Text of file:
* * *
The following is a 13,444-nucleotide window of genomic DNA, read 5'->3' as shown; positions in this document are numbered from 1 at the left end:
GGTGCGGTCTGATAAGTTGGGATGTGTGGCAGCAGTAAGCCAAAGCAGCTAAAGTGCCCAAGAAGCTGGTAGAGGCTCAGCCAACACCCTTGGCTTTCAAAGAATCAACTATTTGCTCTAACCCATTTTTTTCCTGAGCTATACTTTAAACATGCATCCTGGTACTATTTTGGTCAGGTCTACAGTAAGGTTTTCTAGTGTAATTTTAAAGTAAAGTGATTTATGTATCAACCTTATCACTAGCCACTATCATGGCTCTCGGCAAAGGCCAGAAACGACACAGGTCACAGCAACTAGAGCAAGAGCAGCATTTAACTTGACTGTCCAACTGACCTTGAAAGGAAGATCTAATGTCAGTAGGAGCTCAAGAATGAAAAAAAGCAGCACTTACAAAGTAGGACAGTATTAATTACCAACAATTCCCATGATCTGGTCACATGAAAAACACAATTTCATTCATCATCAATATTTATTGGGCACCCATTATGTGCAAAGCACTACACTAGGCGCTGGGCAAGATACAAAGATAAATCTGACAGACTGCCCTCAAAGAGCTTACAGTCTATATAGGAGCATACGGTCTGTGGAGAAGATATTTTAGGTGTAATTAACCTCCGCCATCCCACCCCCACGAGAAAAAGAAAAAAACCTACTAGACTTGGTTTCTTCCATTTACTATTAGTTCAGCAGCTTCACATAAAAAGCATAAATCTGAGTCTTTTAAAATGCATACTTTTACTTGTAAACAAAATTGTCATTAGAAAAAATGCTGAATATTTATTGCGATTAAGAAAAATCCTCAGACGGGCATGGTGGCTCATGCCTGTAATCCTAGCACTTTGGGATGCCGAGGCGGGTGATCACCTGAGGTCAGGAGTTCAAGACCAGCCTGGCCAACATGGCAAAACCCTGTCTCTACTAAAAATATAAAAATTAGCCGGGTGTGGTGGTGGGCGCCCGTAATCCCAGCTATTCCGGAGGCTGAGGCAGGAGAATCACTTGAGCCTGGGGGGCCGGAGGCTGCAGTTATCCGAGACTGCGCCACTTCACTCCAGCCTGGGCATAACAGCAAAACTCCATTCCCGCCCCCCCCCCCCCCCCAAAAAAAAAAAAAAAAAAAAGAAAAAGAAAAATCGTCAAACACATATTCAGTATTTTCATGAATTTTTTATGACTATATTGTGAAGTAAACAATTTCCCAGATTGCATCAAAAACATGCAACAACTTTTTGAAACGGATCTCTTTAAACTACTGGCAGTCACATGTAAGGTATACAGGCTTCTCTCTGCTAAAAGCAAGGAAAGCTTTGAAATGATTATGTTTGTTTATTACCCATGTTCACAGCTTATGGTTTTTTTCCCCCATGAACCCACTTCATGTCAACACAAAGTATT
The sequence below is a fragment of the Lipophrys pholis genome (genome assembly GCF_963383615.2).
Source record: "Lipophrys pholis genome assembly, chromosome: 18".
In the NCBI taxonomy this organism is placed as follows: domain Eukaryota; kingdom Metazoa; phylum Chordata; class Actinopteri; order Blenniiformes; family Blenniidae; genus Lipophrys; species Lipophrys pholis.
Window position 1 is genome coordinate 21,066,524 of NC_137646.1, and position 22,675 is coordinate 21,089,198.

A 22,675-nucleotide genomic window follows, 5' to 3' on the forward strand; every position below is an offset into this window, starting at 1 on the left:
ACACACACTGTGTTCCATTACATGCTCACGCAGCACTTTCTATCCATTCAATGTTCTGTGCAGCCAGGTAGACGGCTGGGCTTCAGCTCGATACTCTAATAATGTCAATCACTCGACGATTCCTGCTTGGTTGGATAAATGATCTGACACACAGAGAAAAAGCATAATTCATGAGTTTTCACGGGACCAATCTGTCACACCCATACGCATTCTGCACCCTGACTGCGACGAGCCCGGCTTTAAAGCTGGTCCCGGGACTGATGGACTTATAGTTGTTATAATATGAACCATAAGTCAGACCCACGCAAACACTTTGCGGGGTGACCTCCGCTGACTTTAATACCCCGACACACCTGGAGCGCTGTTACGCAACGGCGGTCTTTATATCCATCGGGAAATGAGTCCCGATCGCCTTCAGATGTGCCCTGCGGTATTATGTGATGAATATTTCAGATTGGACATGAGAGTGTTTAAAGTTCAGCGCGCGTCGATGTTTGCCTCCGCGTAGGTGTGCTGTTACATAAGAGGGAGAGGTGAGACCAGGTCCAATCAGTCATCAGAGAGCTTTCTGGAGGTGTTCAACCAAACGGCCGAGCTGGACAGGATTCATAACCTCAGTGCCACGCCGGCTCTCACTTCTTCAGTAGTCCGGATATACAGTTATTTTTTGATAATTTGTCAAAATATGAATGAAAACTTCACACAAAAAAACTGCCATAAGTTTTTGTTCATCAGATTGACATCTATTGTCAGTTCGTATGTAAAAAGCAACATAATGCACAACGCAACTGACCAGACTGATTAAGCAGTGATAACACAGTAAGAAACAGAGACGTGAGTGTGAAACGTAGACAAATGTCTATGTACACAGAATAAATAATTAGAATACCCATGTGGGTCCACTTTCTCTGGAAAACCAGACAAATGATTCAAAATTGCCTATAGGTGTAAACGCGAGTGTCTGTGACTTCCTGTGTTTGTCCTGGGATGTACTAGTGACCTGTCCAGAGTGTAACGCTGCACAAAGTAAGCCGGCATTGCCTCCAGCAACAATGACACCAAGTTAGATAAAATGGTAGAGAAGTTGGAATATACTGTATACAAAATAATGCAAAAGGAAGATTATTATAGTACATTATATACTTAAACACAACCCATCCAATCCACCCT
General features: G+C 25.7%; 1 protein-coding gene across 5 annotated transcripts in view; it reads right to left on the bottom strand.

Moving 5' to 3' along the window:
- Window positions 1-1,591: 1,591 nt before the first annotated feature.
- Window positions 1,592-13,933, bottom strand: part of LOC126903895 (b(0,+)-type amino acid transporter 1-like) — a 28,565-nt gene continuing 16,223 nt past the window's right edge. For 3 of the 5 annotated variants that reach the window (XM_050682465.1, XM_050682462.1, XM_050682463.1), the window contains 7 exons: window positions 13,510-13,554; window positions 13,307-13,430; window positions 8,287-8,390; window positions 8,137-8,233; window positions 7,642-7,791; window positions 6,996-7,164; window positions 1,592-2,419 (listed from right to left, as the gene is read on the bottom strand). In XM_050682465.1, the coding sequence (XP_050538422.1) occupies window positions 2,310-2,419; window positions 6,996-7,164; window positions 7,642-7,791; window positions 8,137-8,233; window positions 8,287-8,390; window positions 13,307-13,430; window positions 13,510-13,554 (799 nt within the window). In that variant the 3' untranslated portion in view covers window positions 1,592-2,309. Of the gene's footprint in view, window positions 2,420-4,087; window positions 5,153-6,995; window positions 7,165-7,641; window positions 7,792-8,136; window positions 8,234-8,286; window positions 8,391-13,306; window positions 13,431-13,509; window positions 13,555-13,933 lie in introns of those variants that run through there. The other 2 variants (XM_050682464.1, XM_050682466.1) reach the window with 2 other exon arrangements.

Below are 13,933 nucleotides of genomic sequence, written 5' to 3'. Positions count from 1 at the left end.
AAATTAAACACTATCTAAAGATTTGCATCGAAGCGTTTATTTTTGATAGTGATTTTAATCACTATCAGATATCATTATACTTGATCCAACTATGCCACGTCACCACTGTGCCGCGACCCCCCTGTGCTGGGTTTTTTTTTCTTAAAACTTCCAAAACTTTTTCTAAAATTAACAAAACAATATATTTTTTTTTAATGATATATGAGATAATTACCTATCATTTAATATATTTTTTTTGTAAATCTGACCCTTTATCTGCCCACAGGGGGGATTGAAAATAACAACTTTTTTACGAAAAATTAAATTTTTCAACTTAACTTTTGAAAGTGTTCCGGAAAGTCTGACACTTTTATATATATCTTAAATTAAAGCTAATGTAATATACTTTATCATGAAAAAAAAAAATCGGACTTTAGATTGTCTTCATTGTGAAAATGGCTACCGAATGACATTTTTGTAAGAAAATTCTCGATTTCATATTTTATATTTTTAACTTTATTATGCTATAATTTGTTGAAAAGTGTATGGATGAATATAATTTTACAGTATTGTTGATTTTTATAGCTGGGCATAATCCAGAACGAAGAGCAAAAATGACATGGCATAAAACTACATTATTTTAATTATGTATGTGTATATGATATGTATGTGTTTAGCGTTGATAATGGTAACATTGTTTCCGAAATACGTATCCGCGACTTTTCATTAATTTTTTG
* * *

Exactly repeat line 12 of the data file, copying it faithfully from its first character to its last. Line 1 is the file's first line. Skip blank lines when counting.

- Window positions 1,592-13,933, bottom strand: part of LOC126903895 (b(0,+)-type amino acid transporter 1-like) — a 28,565-nt gene continuing 16,223 nt past the window's right edge. For 3 of the 5 annotated variants that reach the window (XM_050682465.1, XM_050682462.1, XM_050682463.1), the window contains 7 exons: window positions 13,510-13,554; window positions 13,307-13,430; window positions 8,287-8,390; window positions 8,137-8,233; window positions 7,642-7,791; window positions 6,996-7,164; window positions 1,592-2,419 (listed from right to left, as the gene is read on the bottom strand). In XM_050682465.1, the coding sequence (XP_050538422.1) occupies window positions 2,310-2,419; window positions 6,996-7,164; window positions 7,642-7,791; window positions 8,137-8,233; window positions 8,287-8,390; window positions 13,307-13,430; window positions 13,510-13,554 (799 nt within the window). In that variant the 3' untranslated portion in view covers window positions 1,592-2,309. Of the gene's footprint in view, window positions 2,420-4,087; window positions 5,153-6,995; window positions 7,165-7,641; window positions 7,792-8,136; window positions 8,234-8,286; window positions 8,391-13,306; window positions 13,431-13,509; window positions 13,555-13,933 lie in introns of those variants that run through there. The other 2 variants (XM_050682464.1, XM_050682466.1) reach the window with 2 other exon arrangements.